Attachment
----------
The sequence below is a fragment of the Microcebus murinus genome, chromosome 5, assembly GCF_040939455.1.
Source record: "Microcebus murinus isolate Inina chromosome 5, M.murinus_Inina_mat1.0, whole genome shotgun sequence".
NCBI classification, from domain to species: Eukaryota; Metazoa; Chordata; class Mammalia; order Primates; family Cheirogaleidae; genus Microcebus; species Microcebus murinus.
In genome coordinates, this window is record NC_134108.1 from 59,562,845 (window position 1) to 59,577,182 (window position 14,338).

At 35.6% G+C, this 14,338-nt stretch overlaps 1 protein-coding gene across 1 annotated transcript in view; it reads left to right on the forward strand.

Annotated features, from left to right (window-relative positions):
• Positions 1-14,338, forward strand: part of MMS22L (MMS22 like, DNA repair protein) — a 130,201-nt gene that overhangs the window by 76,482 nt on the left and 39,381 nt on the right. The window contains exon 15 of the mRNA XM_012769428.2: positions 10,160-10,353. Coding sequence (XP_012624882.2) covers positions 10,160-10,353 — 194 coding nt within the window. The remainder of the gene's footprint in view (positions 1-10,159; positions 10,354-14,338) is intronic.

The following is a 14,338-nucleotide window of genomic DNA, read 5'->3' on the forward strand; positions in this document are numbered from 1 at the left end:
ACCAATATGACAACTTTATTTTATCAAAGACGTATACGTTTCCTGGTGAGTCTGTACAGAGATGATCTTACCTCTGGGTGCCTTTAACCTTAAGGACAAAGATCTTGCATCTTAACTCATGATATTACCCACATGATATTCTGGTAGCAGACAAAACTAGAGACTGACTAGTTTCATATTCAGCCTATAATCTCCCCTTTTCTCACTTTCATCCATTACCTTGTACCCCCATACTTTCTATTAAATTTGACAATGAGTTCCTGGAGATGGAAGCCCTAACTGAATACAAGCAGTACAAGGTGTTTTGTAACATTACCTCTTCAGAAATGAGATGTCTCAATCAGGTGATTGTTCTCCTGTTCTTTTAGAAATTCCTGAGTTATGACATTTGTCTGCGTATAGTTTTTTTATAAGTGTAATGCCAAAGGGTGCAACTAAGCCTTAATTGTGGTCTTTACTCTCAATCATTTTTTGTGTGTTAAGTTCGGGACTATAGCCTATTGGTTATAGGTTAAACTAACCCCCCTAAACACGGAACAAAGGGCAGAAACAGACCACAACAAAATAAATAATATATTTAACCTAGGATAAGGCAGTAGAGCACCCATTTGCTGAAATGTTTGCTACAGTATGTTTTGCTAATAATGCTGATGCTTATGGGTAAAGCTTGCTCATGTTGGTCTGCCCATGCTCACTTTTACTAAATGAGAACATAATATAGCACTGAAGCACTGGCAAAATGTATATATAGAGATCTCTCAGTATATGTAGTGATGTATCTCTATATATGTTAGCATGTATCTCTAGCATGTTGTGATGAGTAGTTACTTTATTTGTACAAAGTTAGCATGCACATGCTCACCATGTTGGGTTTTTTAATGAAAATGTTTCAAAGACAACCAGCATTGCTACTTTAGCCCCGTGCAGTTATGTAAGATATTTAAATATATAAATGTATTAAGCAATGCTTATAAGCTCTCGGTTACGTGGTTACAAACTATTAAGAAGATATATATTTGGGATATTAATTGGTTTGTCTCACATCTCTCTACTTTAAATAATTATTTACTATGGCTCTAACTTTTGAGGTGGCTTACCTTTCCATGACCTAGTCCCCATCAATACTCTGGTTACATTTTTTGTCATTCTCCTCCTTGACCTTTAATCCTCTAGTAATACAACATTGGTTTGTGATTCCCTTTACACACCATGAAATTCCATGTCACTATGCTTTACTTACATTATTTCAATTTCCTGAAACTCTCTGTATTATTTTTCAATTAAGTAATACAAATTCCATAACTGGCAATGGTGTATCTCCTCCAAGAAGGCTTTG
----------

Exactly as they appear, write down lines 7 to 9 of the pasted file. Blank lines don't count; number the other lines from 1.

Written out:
• Positions 1-14,338, forward strand: part of MMS22L (MMS22 like, DNA repair protein) — a 130,201-nt gene that overhangs the window by 76,482 nt on the left and 39,381 nt on the right. The window contains exon 15 of the mRNA XM_012769428.2: positions 10,160-10,353. Coding sequence (XP_012624882.2) covers positions 10,160-10,353 — 194 coding nt within the window. The remainder of the gene's footprint in view (positions 1-10,159; positions 10,354-14,338) is intronic.

The following is a 14,338-nucleotide window of genomic DNA, read 5'->3' on the forward strand; positions in this document are numbered from 1 at the left end:
ACCAATATGACAACTTTATTTTATCAAAGACGTATACGTTTCCTGGTGAGTCTGTACAGAGATGATCTTACCTCTGGGTGCCTTTAACCTTAAGGACAAAGATCTTGCATCTTAACTCATGATATTACCCACATGATATTCTGGTAGCAGACAAAACTAGAGACTGACTAGTTTCATATTCAGCCTATAATCTCCCCTTTTCTCACTTTCATCCATTACCTTGTACCCCCATACTTTCTATTAAATTTGACAATGAGTTCCTGGAGATGGAAGCCCTAACTGAATACAAGCAGTACAAGGTGTTTTGTAACATTACCTCTTCAGAAATGAGATGTCTCAATCAGGTGATTGTTCTCCTGTTCTTTTAGAAATTCCTGAGTTATGACATTTGTCTGCGTATAGTTTTTTTATAAGTGTAATGCCAAAGGGTGCAACTAAGCCTTAATTGTGGTCTTTACTCTCAATCATTTTTTGTGTGTTAAGTTCGGGACTATAGCCTATTGGTTATAGGTTAAACTAACCCCCCTAAACACGGAACAAAGGGCAGAAACAGACCACAACAAAATAAATAATATATTTAACCTAGGATAAGGCAGTAGAGCACCCATTTGCTGAAATGTTTGCTACAGTATGTTTTGCTAATAATGCTGATGCTTATGGGTAAAGCTTGCTCATGTTGGTCTGCCCATGCTCACTTTTACTAAATGAGAACATAATATAGCACTGAAGCACTGGCAAAATGTATATATAGAGATCTCTCAGTATATGTAGTGATGTATCTCTATATATGTTAGCATGTATCTCTAGCATGTTGTGATGAGTAGTTACTTTATTTGTACAAAGTTAGCATGCACATGCTCACCATGTTGGGTTTTTTAATGAAAATGTTTCAAAGACAACCAGCATTGCTACTTTAGCCCCGTGCAGTTATGTAAGATATTTAAATATATAAATGTATTAAGCAATGCTTATAAGCTCTCGGTTACGTGGTTACAAACTATTAAGAAGATATATATTTGGGATATTAATTGGTTTGTCTCACATCTCTCTACTTTAAATAATTATTTACTATGGCTCTAACTTTTGAGGTGGCTTACCTTTCCATGACCTAGTCCCCATCAATACTCTGGTTACATTTTTTGTCATTCTCCTCCTTGACCTTTAATCCTCTAGTAATACAACATTGGTTTGTGATTCCCTTTACACACCATGAAATTCCATGTCACTATGCTTTACTTACATTATTTCAATTTCCTGAAACTCTCTGTATTATTTTTCAATTAAGTAATACAAATTCCATAACTGGCAATGGTGTATCTCCTCCAAGAAGGCTTTG